Piece fits chorus to a Russian `t'

Slavonic expert tutors local singers

Baltimore Vivat!

February 22, 2003|By John Rivera | John Rivera,SUN STAFF

On a recent blustery night, members of the Baltimore Choral Arts Society gather in a church hall in Homeland to rehearse Rachmaninoff's All Night Vigil, a piece based on the Russian Orthodox liturgy and written in Church Slavonic.

Conductor Tom Hall leads the singers from behind a grand piano as they prepare for tomorrow's concert at the Cathedral of Mary Our Queen. To his right is a visitor, clad in black cassock, a silver crucifix on a chain around his neck, with a long, brown beard. He listens intently to the music, following along with the score, occasionally scribbling a note on a pad of paper.

As the chorus pauses at the end of a section, Hall turns to the visitor to hear his verdict.

"Usually it's a dead giveaway when speaking Russian with [the pronunciation of] t's," says the Rev. John Vass, a Russian Orthodox priest and expert in Church Slavonic. "Our t's are very hard. Russian t's are soft."

Later, he tells the choir:

"I get the feeling you're singing a folk song and not a spiritual song. It's too sharp," Vass says

"More vowel, less `t'," Hall instructs.

Vass is lending his linguistic expertise to the chorus, correcting its pronunciation of a foreign tongue that is no longer spoken, except in liturgical settings. For the last month and a half, the chorus has been rehearsing the Rachmaninoff piece, which is his arrangement of the vespers and lauds sung each week during the Russian Orthodox Saturday night service.

The piece is grueling for singers in several ways. It is sung entirely a cappella, no musical accompaniment to give them a break. It has 15 movements and lasts about 70 minutes. And then there is the Slavonic.

Ellen Clayton, an alto who has sung with the chorus for 25 years, said the guttural sounds and the stringing together of multiple consonants in Slavonic pose the greatest challenge.

"It's unheard of in the English language," she says. "It's hard to get our lips around it, particularly when we're singing very fast notes, like eighth notes or 16th notes."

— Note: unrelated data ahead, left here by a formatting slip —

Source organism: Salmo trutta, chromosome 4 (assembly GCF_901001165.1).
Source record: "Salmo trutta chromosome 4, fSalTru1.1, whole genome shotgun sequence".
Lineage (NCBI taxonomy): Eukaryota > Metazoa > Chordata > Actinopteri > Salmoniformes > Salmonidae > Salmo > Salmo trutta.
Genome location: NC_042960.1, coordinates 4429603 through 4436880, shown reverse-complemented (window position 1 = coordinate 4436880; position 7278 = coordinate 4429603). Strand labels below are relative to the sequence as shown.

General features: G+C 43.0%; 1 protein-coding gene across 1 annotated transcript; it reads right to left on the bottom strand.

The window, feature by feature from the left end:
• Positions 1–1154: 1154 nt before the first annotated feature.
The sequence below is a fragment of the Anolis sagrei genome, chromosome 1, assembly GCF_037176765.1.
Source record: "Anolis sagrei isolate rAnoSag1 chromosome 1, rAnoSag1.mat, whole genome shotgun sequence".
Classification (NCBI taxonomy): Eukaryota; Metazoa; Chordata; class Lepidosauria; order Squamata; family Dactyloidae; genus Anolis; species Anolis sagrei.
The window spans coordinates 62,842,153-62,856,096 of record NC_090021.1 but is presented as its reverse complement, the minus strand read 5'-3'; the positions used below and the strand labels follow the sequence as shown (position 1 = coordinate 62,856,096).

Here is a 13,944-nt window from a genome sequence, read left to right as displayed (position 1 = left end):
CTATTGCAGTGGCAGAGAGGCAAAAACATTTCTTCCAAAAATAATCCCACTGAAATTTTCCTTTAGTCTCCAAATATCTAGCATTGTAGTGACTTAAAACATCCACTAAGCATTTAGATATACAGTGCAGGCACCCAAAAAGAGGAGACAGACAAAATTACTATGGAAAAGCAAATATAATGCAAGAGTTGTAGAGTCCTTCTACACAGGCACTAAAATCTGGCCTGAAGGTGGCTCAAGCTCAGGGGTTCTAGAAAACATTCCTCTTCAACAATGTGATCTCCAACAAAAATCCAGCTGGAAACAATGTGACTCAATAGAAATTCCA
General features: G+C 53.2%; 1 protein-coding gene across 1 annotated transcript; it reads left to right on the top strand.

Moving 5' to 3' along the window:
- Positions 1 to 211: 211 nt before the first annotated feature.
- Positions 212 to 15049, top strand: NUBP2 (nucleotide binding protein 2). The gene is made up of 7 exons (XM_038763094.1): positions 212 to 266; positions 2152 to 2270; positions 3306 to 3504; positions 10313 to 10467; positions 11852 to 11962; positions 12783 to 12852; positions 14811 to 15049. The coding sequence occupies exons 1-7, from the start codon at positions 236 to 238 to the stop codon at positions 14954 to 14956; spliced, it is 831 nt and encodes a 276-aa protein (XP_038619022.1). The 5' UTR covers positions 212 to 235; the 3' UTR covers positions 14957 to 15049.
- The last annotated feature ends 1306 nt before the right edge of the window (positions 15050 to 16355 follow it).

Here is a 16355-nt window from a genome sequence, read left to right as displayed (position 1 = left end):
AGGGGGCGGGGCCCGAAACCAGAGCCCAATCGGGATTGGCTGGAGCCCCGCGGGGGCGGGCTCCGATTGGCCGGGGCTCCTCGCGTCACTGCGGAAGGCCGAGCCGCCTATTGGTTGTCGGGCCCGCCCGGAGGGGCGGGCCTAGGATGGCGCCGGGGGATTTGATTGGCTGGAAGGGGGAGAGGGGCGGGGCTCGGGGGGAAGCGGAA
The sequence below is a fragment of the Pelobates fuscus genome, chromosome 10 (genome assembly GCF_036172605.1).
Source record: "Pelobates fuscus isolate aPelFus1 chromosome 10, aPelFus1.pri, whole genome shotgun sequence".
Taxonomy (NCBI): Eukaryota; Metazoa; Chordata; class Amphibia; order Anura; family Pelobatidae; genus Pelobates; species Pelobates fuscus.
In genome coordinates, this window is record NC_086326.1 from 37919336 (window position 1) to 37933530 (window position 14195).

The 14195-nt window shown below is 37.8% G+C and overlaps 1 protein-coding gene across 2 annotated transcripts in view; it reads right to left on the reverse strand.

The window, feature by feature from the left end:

One particular word - vzbranoy, Slavonic for "oh victorious hosts" - nearly pushed her over the top.

"That's four consonants in a row that have to be pronounced," she says. "We have to pronounce that word, and we have to roll the `r' as well, all in the space of a quarter note."

It may be hard to pronounce for Americans, but Vass calls Slavonic "a very beautiful melodic language."

It was spoken by Slavs in Eastern Europe and was put into written form in the ninth century by saints Cyril and Methodius, Greek missionaries who created a written script to translate the Bible in the vernacular. Today its use is confined to the liturgy of the Orthodox Church.

Vass grew up hearing the language in church, but didn't learn his Slavonic until he was a seminary student in Leningrad, whose name of St. Petersburg was restored after the fall of communism. From 1986 to 1991, he attended what was then Leningrad Theological Seminary, now St. Petersburg Theological Seminary.

Ordained in January 2001, he is an assistant pastor of Holy Trinity Russian Orthodox Church in East Baltimore, and leads a small congregation of immigrants at the chapel of Sts. Peter and Paul in Elkridge.

In singing Orthodox liturgical music, proper diction is key, Vass says. But even more important is the emotion of the words.

"Much of Russian liturgical music is written so the music itself portrays a message, in addition to the actual words," he says. "That's why many people find Russian liturgical music to be mystical and moving without understanding the words. Because it's written to do just that: To move your spirit to prayer."

Although not everyone in the chorus necessarily believes the religious message in the words they sing, Hall said he senses the vocalists' appreciation of the spiritual dimension of Rachmaninoff's adaptation.

"One of the things I find most compelling about it, and I think our singers do, too, is it's a broad and leisurely palette that this piece is constructed on. It's a very meditative, contemplative piece, and it unfolds with great nobility and great emotional weight," Hall says. "It gives you the space to ruminate on these issues of salvation and resurrection and faith and trust in God."

Although the priest's feedback was appreciated, some of his suggestions may have been a bit arcane. When it came to the word for Lord - "gospod" - which naturally is repeated often in the piece, Vass broke down the pronunciation possibilities. If you go to an Orthodox service in Ukraine, he says, you'll hear the "g" pronounced softly, more like an "h." And if you go to a service in Russia, the "g" is harder. And in places in between, he concluded, the "g" is somewhere between the two extremes.

"What would you hear for the west side of Charles Street?" asks a bemused Hall. "Because that's where we'll be singing this."

Vass pauses for a quick thought.

"Maybe," he says, "a happy medium."

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